Harsh critics of Lubavitcher Elokism (such as Rabbi David Berger) have complained that these doctrines will make Christian arguments seem more plausible within the Jewish paradigm. Such an objection makes the argument above especially ironic. Imagine a debate between a Christian and a Lubavitcher Elokist. Both agree that the Messiah has come, and both believe he is God in the form of a man (and that he is referred to in Daniel 7). The only thing they disagree on is who this person is (Jesus vs Menachem Schneerson). I can imagine the Christian asking rhetorically: "who best fits the description of being worshipped by people from all nations and linguistic groups?"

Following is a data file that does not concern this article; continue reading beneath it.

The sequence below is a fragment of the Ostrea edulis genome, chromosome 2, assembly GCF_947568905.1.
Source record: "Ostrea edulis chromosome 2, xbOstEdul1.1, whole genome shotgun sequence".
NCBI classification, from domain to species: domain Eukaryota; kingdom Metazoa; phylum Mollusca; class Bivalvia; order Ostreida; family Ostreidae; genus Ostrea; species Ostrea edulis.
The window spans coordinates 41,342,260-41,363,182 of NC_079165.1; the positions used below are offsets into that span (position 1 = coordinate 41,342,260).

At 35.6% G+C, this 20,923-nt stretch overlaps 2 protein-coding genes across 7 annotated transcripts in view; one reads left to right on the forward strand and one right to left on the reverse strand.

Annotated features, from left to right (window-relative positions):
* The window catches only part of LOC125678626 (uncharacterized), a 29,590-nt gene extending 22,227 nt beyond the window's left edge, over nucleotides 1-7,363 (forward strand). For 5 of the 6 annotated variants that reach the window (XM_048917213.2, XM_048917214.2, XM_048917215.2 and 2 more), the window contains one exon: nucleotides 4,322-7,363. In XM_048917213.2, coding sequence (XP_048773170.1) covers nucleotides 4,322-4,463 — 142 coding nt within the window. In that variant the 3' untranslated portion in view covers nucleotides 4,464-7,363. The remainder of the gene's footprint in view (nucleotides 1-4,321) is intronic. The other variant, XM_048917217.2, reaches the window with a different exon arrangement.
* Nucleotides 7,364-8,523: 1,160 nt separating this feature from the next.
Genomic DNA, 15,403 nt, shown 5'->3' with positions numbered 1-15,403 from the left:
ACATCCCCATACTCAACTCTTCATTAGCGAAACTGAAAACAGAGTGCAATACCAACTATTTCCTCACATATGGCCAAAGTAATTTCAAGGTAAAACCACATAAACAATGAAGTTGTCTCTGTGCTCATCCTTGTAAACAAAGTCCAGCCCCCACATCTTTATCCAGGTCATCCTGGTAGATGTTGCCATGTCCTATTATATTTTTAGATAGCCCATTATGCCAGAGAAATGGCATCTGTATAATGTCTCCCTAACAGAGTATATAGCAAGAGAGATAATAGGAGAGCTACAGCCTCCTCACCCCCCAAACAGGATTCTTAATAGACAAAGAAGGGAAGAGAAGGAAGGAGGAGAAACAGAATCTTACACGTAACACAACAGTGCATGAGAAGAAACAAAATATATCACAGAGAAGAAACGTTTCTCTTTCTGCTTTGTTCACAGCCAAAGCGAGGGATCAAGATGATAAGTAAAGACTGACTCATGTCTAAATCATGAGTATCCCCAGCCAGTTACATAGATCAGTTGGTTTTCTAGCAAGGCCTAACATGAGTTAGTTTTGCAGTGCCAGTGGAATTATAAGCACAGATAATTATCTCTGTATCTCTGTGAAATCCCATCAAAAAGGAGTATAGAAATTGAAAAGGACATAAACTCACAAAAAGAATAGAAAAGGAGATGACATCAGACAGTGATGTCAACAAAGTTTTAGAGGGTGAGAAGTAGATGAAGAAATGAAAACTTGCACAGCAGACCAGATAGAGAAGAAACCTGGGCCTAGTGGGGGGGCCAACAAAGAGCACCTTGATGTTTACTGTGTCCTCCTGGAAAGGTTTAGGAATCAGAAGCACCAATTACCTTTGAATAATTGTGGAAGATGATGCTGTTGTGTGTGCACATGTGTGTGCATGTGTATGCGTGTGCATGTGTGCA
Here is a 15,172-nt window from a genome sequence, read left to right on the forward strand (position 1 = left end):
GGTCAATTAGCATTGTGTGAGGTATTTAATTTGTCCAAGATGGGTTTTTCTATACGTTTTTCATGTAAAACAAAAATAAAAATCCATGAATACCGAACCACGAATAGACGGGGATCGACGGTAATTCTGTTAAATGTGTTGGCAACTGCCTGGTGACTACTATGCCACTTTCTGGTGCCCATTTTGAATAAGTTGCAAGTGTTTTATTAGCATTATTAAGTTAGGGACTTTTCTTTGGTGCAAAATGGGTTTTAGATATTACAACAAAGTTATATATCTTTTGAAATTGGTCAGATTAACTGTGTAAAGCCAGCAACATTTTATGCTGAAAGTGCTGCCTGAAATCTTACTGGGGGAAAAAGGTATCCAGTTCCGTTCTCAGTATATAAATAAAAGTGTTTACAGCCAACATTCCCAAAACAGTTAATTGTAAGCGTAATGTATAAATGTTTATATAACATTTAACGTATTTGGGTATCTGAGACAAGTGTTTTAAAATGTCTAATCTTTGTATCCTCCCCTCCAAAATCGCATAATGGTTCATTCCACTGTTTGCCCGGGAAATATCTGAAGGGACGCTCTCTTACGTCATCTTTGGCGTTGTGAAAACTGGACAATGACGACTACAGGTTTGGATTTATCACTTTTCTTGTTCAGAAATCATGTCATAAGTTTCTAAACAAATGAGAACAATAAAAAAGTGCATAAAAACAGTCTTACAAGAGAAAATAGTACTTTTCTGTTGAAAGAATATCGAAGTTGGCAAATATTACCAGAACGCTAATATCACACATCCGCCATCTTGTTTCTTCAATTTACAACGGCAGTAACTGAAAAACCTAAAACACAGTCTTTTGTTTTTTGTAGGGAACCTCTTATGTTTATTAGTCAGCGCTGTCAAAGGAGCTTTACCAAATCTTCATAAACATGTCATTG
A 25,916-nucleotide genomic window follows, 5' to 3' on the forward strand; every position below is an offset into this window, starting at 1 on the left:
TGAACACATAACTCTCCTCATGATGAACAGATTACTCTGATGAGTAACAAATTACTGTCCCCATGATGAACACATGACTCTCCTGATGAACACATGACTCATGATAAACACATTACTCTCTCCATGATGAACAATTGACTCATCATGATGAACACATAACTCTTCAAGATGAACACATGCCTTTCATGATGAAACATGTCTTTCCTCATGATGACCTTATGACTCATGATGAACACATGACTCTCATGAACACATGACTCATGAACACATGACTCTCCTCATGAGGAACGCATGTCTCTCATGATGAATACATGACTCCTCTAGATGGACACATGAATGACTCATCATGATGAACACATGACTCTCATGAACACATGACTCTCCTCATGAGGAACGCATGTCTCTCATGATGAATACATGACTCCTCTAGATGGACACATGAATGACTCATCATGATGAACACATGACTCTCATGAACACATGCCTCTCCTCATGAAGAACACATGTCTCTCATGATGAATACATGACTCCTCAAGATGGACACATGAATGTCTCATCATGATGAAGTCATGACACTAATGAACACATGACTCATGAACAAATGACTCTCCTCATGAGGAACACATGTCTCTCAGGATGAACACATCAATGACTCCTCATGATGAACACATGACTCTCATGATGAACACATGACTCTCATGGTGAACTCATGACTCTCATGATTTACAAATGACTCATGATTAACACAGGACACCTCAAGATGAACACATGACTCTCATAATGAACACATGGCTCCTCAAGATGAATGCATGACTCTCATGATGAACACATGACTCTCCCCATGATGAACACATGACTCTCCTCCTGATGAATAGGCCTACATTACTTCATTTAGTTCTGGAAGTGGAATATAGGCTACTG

Properly, what this refers to is a demigod, the ancient idea of man – a king or priest – taking on characteristics of God and becoming, through transmutation, an aspect of God Himself. This is how early Christians viewed Jesus, and how many current Lubavitchers view the late Rebbe.